From the perspective of the technical system, which requires data to be input in a certain way known only to it, this is certainly a useful statement. However, for the user who has completed the form with the best of intentions, the information is not at all helpful. The message suggests the user has done something wrong and, moreover, does not provide any information or help to clarify what the system does require. This is most likely, therefore, to engender a feeling of having not done something right – something we humans tend to find rather uncomfortable. It is a prime example of a negative user experience: The user feels bad despite having done everything right. 
In fact, the effort required to design the communication process in a way that would engender a positive user experience is minimal. In the above case, it would be sufficient to formulate the error messages to both help the user and avoid making them feel bad.

Empathy and compassion are clearly major factors in human interactions.

Are they similarly instrumental in human-machine interactions (UX)?


In the Meetup, visitors had an opportunity to experiment with three different chatbots, one of which communicated in an impersonal manner, one in an empathetic manner, and the third in a compassionate manner. 
Did the results of the chatbot experiment turn out the way you expected?

Ingo Waclawczyk: Yes and no. For example, we had expected the impersonal chatbot to perform well because it corresponds to what users are familiar with in the real world. What was surprising, however, was that the users arrived at their destination fastest with the empathetic bot, even faster than they did with the supposedly efficient technical bot. Another result that I found remarkable was that more than 90% noticed differences when using the chatbots, noting that it was the most compassionate and sympathetic bot that best guided them through the process. On the other hand, there was a lot for users to read with this bot, which, with a smartphone in particular, was found to be annoying. Compassion takes time, you might say – and empathy gets you there faster. Of course, this cannot hold true universally, but only in certain contexts and situations. We need to look into and clarify this in more detail.

Did you expect such a big audience at the Meetup? And did any more questions come up afterwards in conversation with the visitors?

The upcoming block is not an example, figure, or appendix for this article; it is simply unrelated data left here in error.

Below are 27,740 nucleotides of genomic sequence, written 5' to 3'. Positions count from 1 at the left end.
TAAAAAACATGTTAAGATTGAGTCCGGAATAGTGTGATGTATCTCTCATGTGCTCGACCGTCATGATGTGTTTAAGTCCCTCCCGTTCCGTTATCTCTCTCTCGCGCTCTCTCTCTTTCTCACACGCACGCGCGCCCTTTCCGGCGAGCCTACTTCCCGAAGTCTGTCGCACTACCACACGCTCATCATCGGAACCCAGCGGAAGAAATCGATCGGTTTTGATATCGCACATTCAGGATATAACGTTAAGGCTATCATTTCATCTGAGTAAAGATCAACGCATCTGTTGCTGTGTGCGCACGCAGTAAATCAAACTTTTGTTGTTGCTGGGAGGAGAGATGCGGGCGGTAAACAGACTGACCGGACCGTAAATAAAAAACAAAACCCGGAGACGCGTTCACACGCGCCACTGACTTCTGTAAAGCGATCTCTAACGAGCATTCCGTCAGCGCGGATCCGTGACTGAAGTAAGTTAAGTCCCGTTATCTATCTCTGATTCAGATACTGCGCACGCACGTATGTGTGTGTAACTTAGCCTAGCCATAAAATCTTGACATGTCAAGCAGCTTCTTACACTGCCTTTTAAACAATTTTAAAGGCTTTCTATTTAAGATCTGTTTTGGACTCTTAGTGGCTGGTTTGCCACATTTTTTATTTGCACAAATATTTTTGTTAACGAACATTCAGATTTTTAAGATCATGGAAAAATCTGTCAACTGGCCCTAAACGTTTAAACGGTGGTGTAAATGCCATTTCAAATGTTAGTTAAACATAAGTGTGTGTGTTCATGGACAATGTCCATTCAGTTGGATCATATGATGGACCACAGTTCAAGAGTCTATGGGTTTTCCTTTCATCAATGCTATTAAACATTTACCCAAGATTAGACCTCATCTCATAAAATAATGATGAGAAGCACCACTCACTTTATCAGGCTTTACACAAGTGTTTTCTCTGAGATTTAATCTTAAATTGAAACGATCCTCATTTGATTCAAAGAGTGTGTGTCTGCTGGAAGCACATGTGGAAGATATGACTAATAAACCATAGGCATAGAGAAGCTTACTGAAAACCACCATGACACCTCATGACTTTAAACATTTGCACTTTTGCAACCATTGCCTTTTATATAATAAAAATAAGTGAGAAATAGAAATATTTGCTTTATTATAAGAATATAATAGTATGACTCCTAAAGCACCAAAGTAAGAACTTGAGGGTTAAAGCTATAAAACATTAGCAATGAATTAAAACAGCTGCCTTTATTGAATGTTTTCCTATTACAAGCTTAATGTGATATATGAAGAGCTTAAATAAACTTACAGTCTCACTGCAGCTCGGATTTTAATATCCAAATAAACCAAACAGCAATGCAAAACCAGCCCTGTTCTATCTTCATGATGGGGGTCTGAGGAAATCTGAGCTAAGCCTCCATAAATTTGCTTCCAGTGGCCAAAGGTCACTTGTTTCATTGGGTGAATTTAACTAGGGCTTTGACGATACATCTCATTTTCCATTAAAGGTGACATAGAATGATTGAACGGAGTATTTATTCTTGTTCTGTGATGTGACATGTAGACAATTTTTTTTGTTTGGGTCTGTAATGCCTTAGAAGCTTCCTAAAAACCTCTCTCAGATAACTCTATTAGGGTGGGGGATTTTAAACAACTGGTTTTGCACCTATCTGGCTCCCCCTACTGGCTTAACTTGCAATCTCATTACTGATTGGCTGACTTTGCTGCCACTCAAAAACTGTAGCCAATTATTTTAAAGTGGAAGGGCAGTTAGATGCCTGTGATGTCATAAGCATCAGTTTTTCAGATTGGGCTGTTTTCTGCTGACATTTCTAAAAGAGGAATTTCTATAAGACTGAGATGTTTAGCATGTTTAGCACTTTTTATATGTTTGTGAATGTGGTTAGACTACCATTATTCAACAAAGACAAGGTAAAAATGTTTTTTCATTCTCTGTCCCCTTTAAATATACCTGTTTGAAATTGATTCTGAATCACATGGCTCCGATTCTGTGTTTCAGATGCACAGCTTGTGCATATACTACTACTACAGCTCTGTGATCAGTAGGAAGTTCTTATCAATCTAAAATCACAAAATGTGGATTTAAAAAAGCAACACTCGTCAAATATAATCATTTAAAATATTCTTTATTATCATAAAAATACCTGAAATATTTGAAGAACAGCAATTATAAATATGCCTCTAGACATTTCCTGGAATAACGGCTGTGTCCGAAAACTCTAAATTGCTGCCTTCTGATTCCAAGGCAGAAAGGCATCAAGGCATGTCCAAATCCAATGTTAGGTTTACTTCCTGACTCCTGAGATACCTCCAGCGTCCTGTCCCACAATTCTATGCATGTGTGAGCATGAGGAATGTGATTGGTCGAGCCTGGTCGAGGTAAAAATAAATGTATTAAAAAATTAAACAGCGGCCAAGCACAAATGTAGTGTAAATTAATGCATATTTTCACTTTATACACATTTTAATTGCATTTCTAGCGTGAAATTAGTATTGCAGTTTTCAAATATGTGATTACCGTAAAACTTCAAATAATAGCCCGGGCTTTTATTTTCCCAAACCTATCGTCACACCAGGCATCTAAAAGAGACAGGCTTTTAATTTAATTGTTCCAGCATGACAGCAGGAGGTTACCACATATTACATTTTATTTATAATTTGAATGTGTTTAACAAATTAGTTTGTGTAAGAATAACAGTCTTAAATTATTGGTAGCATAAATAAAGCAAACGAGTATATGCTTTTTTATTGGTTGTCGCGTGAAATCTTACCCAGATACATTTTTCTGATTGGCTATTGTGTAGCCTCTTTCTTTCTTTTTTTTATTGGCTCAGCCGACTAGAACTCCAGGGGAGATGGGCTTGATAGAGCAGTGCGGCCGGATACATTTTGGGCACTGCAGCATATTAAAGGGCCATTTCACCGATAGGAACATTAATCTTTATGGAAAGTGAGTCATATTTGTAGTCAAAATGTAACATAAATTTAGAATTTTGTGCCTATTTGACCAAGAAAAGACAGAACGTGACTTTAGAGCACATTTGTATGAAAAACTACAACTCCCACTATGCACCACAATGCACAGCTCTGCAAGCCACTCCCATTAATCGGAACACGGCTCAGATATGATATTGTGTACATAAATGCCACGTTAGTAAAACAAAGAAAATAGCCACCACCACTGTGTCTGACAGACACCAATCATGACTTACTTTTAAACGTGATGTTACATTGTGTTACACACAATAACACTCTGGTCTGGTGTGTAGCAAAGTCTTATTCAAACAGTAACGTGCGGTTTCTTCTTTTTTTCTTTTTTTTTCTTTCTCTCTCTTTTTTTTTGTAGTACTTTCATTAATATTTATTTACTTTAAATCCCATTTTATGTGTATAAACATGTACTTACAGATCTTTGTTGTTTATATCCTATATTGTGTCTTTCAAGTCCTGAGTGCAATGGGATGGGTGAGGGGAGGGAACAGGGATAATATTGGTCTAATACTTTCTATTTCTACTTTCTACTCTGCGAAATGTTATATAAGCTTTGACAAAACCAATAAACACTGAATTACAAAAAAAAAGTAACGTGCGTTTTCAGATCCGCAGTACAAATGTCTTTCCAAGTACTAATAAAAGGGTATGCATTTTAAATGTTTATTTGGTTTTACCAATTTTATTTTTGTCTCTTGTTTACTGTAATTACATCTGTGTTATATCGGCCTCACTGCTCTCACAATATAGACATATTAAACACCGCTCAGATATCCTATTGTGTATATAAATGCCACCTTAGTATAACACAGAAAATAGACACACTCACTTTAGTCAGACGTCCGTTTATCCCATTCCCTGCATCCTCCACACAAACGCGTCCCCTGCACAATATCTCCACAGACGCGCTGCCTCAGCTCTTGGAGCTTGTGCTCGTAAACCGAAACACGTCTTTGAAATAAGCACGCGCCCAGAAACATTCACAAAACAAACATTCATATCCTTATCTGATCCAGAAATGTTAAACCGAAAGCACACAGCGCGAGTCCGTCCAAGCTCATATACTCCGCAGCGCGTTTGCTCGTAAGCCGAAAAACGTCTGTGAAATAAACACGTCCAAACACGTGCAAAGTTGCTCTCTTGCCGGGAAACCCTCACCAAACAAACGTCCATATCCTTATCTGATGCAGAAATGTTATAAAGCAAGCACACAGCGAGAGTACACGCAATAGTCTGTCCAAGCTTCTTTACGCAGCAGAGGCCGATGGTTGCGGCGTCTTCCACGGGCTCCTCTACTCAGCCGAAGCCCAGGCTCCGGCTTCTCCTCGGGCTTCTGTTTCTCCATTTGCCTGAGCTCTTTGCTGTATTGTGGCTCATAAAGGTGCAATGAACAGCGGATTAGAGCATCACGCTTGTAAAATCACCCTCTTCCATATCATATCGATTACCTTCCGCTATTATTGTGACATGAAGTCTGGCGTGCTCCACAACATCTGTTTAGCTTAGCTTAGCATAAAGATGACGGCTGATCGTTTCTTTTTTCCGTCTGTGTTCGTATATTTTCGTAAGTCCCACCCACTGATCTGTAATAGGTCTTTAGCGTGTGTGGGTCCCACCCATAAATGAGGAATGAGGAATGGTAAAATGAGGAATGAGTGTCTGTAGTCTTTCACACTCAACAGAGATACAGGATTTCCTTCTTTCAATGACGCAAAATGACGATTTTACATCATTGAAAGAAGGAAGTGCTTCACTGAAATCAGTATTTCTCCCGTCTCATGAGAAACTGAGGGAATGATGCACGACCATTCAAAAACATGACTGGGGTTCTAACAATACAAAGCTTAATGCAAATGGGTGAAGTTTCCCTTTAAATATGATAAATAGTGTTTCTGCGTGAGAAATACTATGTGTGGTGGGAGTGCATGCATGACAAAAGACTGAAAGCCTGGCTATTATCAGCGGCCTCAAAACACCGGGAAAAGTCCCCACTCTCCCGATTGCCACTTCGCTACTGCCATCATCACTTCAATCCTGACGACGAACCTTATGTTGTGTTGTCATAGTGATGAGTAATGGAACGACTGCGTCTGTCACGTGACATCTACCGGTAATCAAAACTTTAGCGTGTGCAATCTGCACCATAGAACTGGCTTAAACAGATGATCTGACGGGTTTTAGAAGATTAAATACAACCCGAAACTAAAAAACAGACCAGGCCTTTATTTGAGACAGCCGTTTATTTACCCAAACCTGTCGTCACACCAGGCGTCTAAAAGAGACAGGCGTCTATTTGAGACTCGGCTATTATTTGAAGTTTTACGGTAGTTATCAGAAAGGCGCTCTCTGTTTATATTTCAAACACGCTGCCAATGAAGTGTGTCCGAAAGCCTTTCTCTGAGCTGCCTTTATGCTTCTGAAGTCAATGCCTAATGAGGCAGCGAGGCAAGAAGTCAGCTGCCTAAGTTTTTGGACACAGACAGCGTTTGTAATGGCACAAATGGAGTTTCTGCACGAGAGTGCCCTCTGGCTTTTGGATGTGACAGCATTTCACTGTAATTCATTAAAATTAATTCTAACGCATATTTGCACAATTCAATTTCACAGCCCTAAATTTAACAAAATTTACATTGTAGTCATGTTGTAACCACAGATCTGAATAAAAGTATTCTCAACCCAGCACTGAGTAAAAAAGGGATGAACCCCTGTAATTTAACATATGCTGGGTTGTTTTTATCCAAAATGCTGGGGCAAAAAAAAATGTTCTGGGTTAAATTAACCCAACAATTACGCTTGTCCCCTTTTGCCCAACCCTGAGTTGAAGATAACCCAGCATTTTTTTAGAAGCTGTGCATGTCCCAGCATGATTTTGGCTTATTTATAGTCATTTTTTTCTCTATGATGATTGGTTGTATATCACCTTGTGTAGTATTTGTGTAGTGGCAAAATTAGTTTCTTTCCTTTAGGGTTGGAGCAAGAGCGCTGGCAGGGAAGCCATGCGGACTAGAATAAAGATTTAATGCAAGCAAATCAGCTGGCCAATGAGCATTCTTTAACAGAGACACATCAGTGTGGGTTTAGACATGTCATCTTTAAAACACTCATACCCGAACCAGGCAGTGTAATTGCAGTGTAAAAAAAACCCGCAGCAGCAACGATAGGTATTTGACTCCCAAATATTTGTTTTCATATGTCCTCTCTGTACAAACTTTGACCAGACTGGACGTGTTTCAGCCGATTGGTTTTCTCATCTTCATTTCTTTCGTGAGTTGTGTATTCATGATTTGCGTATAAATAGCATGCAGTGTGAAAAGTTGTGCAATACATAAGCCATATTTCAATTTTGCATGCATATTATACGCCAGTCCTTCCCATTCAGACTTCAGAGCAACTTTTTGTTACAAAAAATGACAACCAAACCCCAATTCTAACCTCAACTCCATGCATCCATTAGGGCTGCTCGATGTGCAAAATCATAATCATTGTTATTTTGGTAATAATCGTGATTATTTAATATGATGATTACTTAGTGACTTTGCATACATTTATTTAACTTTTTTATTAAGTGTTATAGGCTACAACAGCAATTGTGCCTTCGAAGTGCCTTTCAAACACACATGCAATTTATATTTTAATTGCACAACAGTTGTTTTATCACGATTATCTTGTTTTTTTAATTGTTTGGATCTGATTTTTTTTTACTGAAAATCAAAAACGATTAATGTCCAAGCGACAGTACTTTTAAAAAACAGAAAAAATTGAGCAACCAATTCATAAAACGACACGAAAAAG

Ingo Waclawczyk: In the run-up to the UX Meetup, we discussed various topics for the lecture and it quickly became clear that this was a topic that interested and appealed to many people. In particular, the question of actual application and tangible benefits often arose during preparation for the event. In that sense, I was not surprised to see so many participants registering and attending. 
The conversations with the visitors before and after the experiment were also very interesting. ‘Empathy’ was mentioned by everyone I spoke to – but its distinction from compassion was, it appeared to me, just as new to many as it was for me before I saw the lecture in Vienna. 
Before the event, we wondered when we could consider the evening a success. An important aspect was ensuring that the visitors had an enjoyable evening and were able to go away with new impressions and inspiration. From the visitor feedback, it looks like we achieved this.

What other key user experience topics would you like to see covered? And would you be interested in speaking at another of these events at the Design Center?

Ingo Waclawczyk: For me, the most important factor when it comes to user experience of a digital product is usability – in other words, the simplest possible operation for the user and their tasks. If a user cannot complete the task they want or need to do intuitively and without impediment, then they simply will not use the digital product – a contact form for example – or will not use it again. And worse, instead of keeping it to themselves, a user could even share their negative experience with others. This is why I believe that maximum usability is one of the main success factors for digital products and brands. 

Thank you for your time and the fascinating input on the topic of UX!

More on UX to follow in this blog. 


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MeetUp Metropole Ruhr